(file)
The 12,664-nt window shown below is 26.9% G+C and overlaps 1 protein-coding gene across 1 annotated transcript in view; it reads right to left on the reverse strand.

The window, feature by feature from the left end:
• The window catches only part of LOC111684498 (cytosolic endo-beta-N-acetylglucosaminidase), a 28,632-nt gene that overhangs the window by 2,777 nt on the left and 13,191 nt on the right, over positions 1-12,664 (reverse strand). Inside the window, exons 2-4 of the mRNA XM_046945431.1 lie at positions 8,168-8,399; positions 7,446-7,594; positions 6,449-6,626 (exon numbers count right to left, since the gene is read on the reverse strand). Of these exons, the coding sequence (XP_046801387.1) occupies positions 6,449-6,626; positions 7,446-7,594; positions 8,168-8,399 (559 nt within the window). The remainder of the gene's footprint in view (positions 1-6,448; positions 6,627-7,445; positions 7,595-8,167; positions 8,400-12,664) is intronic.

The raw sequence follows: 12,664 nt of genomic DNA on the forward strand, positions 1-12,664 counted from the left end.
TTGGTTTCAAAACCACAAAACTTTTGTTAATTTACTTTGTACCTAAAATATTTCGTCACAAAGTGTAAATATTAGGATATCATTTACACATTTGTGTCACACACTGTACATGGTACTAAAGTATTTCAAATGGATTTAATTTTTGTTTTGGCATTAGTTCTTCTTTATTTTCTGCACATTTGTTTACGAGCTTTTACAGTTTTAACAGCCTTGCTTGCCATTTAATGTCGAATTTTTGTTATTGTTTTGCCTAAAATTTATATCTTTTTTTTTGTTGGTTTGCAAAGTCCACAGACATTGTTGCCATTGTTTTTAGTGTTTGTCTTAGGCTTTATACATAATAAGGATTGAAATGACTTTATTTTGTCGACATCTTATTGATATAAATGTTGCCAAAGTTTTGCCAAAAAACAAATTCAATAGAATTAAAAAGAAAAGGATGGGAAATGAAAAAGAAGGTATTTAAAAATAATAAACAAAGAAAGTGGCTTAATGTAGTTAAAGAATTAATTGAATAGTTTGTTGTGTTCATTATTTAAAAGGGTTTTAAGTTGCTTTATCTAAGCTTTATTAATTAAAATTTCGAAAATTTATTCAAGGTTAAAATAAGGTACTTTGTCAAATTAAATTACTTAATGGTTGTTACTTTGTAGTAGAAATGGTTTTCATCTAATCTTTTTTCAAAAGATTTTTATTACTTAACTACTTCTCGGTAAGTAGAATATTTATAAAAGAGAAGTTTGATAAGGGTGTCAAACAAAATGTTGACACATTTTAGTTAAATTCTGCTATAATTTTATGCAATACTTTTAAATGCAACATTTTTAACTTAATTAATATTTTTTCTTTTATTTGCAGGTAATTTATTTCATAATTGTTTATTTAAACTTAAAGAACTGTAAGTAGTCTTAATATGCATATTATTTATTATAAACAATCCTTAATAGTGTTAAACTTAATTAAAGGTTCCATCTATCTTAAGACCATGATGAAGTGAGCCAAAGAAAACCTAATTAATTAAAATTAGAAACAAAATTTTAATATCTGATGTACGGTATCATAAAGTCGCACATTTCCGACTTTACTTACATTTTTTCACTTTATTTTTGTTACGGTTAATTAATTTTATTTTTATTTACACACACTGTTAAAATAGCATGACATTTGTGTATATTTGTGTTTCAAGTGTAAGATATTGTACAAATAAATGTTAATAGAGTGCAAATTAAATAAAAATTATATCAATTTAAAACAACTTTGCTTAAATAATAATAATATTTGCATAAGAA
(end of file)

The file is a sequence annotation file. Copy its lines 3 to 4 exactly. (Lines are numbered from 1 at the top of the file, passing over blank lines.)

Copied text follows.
• The window catches only part of LOC111684498 (cytosolic endo-beta-N-acetylglucosaminidase), a 28,632-nt gene that overhangs the window by 2,777 nt on the left and 13,191 nt on the right, over positions 1-12,664 (reverse strand). Inside the window, exons 2-4 of the mRNA XM_046945431.1 lie at positions 8,168-8,399; positions 7,446-7,594; positions 6,449-6,626 (exon numbers count right to left, since the gene is read on the reverse strand). Of these exons, the coding sequence (XP_046801387.1) occupies positions 6,449-6,626; positions 7,446-7,594; positions 8,168-8,399 (559 nt within the window). The remainder of the gene's footprint in view (positions 1-6,448; positions 6,627-7,445; positions 7,595-8,167; positions 8,400-12,664) is intronic.

The raw sequence follows: 12,664 nt of genomic DNA on the forward strand, positions 1-12,664 counted from the left end.